The close binary nature of this star was discovered by Dutch American astronomer Dirk Reuyl in 1941, based upon an elongation of the star found in photographs. The two stars in the Wolf 424 system orbit about each other with a semi-major axis of 4.1 AU and an eccentricity of 0.3. The stars have an orbital period of 15.5 years and have a combined apparent magnitude of about 12.5.

Wolf 424A is a cool main sequence red dwarf star of approximately 0.14 solar masses (147 Jupiters) and a radius of 0.17 solar radii. Its companion, Wolf 424B, is a cool main sequence red dwarf star of approximately 0.13 solar masses (136 Jupiters) and a radius of 0.14 solar radii. They are two of the dimmest known objects within 15 light years of the Sun. In 1967, it was discovered that both are flare stars that undergo random increases in luminosity. The system has been designated FL Virginis, and may experience sunspot activity. The stars may undergo variation in the level of flare activity over periods lasting several years.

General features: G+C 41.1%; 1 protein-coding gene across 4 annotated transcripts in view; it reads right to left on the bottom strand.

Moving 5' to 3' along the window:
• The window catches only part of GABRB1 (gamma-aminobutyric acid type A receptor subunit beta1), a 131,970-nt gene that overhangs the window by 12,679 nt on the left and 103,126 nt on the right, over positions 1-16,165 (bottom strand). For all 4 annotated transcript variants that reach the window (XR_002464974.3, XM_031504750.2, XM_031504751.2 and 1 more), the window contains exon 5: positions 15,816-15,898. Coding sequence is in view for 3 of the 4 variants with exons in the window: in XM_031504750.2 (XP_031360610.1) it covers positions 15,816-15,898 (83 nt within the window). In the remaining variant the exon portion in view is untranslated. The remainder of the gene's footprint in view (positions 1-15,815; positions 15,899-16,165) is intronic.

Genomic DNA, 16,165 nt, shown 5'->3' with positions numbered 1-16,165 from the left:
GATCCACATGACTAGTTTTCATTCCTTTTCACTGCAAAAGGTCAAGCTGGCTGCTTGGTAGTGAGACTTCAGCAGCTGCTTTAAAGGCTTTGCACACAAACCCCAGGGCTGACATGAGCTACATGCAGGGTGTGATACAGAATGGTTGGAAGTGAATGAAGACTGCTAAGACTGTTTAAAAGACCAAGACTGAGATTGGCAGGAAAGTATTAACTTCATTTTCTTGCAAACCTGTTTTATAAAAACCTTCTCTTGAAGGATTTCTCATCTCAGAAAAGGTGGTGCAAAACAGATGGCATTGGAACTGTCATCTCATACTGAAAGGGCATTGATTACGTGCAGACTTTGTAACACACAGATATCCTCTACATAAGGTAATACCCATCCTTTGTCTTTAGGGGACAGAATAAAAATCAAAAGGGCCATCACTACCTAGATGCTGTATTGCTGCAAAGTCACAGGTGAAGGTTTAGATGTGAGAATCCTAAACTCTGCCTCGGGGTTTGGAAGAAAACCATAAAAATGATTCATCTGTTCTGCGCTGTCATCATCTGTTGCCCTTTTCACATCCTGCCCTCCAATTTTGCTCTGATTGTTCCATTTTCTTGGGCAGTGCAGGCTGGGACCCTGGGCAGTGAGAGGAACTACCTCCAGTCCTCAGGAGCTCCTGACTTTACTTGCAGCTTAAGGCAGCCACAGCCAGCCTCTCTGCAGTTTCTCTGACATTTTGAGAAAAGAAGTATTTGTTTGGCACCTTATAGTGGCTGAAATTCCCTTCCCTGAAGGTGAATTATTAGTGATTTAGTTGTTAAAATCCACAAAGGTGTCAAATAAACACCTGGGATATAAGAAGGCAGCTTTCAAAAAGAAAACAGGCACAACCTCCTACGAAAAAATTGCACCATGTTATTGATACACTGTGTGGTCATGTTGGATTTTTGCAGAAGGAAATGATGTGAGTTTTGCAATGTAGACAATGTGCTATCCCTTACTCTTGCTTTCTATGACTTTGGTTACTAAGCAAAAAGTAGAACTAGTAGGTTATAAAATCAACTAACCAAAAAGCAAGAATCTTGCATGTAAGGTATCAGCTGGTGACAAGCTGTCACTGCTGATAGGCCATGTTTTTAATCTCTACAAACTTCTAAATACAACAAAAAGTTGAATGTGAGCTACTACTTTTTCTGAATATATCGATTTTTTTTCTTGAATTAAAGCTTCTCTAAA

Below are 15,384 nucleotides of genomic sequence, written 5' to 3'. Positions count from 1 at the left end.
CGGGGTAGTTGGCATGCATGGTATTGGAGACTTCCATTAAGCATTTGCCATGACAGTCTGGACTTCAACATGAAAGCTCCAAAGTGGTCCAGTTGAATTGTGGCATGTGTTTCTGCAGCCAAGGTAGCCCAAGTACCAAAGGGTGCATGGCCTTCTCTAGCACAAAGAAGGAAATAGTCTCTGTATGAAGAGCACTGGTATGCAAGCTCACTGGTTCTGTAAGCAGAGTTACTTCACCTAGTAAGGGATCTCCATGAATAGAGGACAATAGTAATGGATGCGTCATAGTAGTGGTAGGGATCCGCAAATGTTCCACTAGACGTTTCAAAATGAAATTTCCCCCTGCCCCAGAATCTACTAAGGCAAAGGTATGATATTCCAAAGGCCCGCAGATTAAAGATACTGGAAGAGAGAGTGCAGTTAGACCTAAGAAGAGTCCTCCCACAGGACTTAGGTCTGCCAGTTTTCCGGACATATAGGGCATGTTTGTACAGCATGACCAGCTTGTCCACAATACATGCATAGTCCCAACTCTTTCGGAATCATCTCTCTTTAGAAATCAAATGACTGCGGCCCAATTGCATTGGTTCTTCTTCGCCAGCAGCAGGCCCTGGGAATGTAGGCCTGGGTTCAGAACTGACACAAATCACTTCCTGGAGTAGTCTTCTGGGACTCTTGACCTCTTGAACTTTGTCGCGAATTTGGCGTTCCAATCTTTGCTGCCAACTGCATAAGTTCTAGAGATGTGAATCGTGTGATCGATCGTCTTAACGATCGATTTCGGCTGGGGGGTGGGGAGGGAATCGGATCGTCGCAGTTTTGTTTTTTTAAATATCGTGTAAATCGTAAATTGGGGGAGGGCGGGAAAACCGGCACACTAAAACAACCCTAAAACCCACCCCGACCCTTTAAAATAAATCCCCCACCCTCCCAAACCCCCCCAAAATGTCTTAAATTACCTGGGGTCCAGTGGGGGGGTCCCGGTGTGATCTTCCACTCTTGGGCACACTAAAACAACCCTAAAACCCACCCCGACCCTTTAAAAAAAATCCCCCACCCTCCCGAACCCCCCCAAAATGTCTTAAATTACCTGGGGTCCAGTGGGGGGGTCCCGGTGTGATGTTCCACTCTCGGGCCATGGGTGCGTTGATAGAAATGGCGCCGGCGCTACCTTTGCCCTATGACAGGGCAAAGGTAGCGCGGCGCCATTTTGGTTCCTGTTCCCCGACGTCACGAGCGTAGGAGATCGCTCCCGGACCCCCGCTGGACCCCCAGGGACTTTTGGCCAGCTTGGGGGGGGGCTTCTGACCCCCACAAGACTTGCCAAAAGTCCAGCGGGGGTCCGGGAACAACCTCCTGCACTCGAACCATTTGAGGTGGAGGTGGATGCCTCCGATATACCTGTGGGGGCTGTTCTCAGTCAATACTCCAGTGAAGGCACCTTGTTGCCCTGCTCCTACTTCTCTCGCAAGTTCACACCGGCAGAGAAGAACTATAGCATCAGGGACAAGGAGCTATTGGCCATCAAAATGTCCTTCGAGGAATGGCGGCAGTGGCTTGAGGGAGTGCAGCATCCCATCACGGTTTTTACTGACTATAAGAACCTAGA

YZ Ceti

YZ Ceti is a red dwarf star in the constellation Cetus. Although it is relatively close to the Sun at just 12 light years, this star cannot be seen with the naked eye. It is classified as a flare star that undergoes intermittent fluctuations in luminosity. YZ Ceti is about 13 percent the mass of the Sun and 17% of its radius.

This star is unusually close to Tau Ceti, a star of spectral class G8. The two are only about 1.6 light years apart, a little more than a third of the distance from the Sun to the Solar System's nearest neighbor, Proxima Centauri.